Skip to main content
ARS Home » Southeast Area » Fort Pierce, Florida » U.S. Horticultural Research Laboratory » Citrus and Other Subtropical Products Research » Research » Research Project #429242

Research Project: Quality, Shelf-life and Health Benefits for Fresh, Fresh-cut and Processed Products for Citrus and Other Tropical/Subtropical-grown Fruits and Vegetables

Location: Citrus and Other Subtropical Products Research

2017 Annual Report

Objective 1: Establish bioactive and sensory characteristics of new marketable genotypes (citrus, tomato, strawberry) and new Florida crops (avocado, blueberry, peach). Objective 2: Enable real-time, commercial pre- and postharvest treatments to optimize shelf life of new genotypes and new Florida crops using packaging, coatings, and maturity markers. Objective 3: Identify new sensory targets, enable new sensors, processing methods and management strategies to predict and mitigate HLB disease effects on citrus juice nutritional and flavor quality. Sub-Objective 3a: Identify chemical and biological markers that characterize the effect of HLB on fruit/juice quality. Sub-Objective 3b: Develop methods to mitigate the effect of HLB on citrus juice quality. Sub-Objective 3c: Develop methods to mitigate the effect of HLB on citrus fruit quality.

Phenotypes for fruit quality in citrus, tomatoes, strawberry, peaches and avocados will be screened for flavor markers: volatiles, sugars and acids, and sensory characteristics by gathering chemical and sensory data on a wide range of genetically variable breeding lines (or hybrids). In the long term, plant breeders will identify genes associated with fruit quality traits and map them on the genome to aid in marker-assisted selection. For advanced selections or commercial cultivars of peach and avocado, fruit will be harvested multiple times during maturation and ethylene and respiration rate will be measured at harvest and in stored fruit. For the effect of citrus greening or Huanglongbing (HLB) disease on orange fruit/juice flavor, fruit or juice will be obtained from collaborators, or from groves undergoing various field treatments (pesticides, growth regulators, antibiotics or thermotherapy), or from trees grown on different rootstocks to study a wide range of HLB flavor symptoms. Juices will be tested for CLas infection by qPCR and for levels of sugars, acids, volatiles, flavonoids, limonoids and for flavor perception using sensory evaluation. Taste panels will serve as the biosensors for compounds isolated from HLB-affected orange juice to determine compounds responsible for these putative off-flavor taste attributes. The electronic nose and electronic tongue will be used to screen for HLB-induced off-odor or flavor. The effect of HLB on the flavor quality of grapefruit and tangerines will be investigated. HLB-induced off-flavor can be managed by blending, by modifying juice processes or by adding citrus-derived natural compounds (volatiles or non-volatiles) to mask or bind off-flavor compounds. Studies will be conducted on several citrus types using fungicide sprays (strobulorins, Topsin) targeting D. natalensis to determine if the HLB-induced fruit drop and postharvest stem end rot can be reduced.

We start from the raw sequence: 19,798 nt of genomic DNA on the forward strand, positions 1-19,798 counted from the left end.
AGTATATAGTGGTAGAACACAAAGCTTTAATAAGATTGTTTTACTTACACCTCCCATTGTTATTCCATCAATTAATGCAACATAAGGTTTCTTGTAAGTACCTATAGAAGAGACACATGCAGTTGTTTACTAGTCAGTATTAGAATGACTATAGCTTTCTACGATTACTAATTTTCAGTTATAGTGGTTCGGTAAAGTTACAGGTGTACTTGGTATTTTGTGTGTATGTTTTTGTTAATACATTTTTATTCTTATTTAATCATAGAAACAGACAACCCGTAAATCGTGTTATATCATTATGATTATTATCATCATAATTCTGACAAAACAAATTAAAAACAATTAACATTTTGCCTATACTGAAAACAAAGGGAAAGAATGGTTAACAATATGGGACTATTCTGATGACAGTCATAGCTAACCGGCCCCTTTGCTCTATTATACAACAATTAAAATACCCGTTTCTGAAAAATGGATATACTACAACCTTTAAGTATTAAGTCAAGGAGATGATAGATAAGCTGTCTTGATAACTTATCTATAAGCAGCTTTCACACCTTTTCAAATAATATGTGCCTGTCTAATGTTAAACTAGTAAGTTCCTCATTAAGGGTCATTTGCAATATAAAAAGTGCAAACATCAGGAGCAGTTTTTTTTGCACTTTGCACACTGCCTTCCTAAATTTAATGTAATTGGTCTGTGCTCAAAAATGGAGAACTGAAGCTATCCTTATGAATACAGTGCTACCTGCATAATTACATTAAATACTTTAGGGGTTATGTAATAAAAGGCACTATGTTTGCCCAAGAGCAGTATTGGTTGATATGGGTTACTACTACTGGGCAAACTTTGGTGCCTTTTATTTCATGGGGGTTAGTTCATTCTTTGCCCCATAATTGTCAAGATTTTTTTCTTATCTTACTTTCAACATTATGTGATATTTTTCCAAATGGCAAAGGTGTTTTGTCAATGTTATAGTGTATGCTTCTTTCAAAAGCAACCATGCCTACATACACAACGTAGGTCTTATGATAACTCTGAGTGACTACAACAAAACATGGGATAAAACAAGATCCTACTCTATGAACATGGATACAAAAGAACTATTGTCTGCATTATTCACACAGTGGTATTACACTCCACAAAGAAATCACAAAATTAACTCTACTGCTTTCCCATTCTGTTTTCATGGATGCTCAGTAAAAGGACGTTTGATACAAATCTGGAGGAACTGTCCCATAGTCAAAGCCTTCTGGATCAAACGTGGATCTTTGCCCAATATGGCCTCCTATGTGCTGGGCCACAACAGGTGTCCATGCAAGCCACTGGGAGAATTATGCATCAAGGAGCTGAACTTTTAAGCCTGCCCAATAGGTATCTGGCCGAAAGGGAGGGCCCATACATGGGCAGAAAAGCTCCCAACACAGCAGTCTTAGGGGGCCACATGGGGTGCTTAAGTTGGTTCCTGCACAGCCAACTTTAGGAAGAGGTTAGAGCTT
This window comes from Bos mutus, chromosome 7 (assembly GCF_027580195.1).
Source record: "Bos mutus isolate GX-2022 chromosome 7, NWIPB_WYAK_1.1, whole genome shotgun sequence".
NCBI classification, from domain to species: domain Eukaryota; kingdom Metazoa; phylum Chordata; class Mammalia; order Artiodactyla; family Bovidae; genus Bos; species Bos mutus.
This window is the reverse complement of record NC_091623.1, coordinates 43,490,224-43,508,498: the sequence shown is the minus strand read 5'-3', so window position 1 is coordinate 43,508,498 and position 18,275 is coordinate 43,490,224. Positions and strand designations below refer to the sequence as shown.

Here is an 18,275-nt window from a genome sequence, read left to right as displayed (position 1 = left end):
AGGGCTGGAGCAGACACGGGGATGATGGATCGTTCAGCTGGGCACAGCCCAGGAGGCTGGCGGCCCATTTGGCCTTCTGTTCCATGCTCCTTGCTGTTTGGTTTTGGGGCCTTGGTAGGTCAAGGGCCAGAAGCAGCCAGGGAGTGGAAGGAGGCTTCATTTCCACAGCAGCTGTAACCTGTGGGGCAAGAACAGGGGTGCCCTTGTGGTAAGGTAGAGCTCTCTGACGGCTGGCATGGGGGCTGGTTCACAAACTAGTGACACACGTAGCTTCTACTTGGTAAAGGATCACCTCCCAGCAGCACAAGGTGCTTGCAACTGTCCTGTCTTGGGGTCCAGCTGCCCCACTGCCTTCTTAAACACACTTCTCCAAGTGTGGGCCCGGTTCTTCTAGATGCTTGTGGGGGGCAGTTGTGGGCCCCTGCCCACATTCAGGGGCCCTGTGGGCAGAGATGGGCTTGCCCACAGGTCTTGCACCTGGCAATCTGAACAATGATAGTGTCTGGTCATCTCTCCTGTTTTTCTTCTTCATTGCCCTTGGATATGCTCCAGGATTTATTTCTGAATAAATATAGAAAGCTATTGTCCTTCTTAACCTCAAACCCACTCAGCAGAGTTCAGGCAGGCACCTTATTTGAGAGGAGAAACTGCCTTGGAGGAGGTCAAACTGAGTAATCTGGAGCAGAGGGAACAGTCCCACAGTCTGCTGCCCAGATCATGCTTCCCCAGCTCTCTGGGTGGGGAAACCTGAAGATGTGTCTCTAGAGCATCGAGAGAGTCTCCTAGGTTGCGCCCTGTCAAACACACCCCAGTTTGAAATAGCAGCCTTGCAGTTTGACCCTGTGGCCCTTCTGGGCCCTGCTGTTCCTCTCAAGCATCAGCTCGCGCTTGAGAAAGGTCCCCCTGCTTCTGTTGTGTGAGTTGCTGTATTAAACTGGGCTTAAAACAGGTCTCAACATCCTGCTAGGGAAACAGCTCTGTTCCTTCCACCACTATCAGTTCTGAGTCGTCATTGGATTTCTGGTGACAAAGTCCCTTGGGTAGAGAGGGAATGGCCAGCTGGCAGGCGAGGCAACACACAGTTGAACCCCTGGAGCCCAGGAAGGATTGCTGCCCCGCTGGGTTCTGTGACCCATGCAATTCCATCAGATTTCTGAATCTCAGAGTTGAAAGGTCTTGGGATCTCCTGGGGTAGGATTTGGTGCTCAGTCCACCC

Progress Report